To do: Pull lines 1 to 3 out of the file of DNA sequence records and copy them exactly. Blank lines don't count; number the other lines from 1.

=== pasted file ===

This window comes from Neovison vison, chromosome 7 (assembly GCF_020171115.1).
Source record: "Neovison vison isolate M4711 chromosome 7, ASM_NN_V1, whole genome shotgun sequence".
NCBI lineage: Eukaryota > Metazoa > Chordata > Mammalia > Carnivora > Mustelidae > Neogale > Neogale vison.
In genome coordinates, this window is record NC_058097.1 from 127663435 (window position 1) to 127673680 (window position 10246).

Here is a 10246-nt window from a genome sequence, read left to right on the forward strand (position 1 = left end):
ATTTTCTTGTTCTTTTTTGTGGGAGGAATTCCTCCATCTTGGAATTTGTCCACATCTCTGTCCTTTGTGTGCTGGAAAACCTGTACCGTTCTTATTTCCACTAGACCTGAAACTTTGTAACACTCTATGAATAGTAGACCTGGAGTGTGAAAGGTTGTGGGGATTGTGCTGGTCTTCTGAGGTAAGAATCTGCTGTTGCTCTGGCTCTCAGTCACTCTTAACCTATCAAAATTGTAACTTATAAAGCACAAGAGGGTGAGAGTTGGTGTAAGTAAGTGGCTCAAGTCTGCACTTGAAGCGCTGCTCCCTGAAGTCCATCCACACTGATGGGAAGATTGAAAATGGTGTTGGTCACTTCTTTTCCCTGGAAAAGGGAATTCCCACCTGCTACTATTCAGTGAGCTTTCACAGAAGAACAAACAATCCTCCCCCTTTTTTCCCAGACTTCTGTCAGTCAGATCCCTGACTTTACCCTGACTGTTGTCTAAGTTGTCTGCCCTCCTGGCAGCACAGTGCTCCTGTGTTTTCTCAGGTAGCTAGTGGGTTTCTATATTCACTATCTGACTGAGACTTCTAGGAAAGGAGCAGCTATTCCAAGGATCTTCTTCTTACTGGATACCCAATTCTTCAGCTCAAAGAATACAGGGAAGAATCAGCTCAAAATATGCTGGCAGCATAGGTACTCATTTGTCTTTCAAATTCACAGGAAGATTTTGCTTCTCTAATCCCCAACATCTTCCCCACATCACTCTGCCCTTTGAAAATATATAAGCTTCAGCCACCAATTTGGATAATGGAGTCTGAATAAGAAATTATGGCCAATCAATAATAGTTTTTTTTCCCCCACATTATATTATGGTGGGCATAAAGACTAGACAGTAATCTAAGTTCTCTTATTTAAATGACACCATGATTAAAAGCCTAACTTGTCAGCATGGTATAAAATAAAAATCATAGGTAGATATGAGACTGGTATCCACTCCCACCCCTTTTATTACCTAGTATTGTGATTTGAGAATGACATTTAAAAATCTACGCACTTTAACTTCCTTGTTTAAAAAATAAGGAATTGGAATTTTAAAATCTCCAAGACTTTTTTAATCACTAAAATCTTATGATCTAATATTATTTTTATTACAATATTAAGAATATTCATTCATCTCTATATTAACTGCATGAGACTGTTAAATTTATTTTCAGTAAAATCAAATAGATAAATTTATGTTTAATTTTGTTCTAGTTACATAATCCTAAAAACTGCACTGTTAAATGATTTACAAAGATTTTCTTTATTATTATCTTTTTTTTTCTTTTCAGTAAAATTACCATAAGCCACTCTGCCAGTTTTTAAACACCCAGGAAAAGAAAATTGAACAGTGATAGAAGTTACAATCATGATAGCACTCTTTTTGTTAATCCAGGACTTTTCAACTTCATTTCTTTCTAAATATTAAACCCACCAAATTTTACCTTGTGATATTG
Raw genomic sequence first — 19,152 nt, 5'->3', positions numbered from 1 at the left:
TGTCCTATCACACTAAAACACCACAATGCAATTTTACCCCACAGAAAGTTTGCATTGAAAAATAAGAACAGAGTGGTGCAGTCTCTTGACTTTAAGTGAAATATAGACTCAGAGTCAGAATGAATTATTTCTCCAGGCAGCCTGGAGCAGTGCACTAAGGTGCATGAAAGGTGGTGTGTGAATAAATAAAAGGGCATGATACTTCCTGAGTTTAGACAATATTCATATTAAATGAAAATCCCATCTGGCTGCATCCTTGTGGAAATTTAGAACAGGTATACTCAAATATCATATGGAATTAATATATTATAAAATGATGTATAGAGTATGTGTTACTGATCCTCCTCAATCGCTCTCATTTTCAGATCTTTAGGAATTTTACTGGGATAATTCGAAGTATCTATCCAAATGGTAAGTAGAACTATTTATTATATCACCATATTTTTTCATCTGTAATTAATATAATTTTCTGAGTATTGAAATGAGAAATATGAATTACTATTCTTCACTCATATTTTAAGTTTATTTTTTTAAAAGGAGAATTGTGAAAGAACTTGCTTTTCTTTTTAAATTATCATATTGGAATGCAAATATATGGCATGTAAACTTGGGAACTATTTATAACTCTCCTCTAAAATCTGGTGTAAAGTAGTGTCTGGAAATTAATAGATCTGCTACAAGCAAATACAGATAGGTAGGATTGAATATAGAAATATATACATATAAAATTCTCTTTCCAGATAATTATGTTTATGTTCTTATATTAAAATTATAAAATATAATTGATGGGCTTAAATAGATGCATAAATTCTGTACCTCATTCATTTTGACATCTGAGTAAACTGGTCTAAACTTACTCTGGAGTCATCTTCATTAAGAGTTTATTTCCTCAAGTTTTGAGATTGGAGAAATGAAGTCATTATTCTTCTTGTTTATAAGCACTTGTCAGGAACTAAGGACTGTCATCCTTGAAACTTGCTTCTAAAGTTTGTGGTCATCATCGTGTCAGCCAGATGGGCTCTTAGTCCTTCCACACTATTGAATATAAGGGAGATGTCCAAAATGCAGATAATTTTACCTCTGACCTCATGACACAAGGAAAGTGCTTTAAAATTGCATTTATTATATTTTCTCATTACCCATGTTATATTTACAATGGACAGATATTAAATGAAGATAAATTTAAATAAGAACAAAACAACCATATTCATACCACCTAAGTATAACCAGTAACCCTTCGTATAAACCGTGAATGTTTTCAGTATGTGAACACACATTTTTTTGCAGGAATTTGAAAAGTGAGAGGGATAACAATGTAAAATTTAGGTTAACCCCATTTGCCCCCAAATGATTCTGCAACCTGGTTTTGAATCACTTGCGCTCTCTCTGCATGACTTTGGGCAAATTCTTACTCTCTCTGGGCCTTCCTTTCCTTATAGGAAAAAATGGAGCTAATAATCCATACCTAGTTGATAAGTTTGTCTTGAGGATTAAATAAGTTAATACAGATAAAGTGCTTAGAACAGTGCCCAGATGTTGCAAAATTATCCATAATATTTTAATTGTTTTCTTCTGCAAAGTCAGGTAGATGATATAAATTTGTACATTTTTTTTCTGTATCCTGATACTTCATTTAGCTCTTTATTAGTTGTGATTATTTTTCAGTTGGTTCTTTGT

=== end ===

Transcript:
This window comes from Neovison vison, chromosome 7 (assembly GCF_020171115.1).
Source record: "Neovison vison isolate M4711 chromosome 7, ASM_NN_V1, whole genome shotgun sequence".
NCBI lineage: Eukaryota > Metazoa > Chordata > Mammalia > Carnivora > Mustelidae > Neogale > Neogale vison.